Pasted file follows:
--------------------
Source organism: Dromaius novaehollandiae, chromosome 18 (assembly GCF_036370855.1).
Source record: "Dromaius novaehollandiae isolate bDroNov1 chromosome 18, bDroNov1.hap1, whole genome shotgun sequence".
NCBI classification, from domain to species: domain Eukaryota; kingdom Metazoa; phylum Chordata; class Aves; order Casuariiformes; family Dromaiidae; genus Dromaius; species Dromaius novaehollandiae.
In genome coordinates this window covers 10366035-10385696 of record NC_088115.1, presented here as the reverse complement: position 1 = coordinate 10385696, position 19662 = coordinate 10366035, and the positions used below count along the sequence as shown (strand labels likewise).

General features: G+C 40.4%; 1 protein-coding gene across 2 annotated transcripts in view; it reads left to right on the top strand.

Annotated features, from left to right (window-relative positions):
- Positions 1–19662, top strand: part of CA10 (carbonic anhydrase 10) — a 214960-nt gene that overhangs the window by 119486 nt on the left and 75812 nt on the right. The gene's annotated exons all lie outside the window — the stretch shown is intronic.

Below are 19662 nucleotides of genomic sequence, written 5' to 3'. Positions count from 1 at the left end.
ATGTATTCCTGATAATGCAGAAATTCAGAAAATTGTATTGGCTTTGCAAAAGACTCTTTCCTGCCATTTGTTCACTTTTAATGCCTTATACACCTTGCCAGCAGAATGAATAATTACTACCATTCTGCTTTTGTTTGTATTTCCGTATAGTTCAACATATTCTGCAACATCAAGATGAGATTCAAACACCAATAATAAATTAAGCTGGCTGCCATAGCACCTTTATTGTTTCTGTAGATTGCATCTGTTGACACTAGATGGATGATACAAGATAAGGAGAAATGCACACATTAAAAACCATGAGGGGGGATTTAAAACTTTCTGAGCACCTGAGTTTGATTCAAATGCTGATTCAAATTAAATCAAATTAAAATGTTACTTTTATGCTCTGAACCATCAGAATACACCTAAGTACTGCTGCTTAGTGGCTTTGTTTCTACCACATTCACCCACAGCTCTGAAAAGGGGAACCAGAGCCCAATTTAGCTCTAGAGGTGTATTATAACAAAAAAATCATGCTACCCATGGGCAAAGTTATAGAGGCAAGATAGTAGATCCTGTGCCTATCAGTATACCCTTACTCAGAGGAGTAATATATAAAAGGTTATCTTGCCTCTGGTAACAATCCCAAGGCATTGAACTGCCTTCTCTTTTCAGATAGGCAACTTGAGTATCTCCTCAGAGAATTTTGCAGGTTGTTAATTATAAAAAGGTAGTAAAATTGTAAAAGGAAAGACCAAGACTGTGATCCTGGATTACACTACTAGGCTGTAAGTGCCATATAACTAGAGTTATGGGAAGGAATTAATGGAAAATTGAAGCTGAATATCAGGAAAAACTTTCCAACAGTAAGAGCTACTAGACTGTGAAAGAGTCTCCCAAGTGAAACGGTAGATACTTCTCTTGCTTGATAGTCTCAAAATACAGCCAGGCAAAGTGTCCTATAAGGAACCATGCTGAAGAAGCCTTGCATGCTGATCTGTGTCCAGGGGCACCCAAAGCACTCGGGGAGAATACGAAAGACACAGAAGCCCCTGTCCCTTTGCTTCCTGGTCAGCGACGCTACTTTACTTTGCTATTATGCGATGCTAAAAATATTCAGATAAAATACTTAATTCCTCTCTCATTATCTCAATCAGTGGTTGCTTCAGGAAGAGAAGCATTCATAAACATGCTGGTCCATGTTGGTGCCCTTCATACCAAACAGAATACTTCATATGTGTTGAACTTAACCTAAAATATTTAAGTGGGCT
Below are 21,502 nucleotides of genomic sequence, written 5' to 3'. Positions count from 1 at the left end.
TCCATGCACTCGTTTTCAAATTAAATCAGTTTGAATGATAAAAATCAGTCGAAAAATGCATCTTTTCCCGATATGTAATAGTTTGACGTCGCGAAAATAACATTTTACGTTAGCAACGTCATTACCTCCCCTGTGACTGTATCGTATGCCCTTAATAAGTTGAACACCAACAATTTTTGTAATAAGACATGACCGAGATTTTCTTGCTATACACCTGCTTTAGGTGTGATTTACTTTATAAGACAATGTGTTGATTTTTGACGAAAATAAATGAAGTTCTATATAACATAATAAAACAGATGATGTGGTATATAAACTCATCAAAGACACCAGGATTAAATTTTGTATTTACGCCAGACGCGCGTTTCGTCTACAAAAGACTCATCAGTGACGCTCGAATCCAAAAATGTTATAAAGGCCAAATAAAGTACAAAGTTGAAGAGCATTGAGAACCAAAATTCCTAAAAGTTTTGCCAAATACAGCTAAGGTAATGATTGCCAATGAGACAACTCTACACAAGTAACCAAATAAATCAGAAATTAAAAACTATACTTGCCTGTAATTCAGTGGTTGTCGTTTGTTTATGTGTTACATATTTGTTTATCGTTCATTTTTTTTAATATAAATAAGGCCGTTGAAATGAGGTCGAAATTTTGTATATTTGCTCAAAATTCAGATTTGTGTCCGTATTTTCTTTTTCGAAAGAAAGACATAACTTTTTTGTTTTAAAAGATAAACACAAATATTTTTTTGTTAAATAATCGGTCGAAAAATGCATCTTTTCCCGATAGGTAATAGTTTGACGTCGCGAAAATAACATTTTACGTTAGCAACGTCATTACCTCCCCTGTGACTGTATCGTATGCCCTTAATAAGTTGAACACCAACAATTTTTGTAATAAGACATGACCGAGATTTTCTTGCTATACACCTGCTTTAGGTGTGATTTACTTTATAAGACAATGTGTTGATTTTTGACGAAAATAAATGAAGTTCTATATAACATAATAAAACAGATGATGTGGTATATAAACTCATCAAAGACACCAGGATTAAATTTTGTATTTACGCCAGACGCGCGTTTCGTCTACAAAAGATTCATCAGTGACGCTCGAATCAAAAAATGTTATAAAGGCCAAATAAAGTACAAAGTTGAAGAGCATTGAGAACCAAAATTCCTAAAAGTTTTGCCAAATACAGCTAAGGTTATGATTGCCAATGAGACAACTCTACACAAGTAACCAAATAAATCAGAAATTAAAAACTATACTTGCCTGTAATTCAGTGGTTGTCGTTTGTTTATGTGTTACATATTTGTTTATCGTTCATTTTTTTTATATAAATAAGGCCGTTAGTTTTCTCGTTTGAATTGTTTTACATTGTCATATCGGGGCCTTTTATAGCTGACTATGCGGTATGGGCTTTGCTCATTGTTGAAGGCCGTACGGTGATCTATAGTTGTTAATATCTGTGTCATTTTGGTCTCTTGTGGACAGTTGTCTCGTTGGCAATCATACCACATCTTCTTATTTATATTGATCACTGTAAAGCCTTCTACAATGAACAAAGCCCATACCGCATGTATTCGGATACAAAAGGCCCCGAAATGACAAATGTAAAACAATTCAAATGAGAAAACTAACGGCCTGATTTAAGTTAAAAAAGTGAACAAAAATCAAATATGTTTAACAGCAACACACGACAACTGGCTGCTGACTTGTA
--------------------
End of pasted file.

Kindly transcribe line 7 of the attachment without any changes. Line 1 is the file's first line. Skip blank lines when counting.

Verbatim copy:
- Positions 1–19662, top strand: part of CA10 (carbonic anhydrase 10) — a 214960-nt gene that overhangs the window by 119486 nt on the left and 75812 nt on the right. The gene's annotated exons all lie outside the window — the stretch shown is intronic.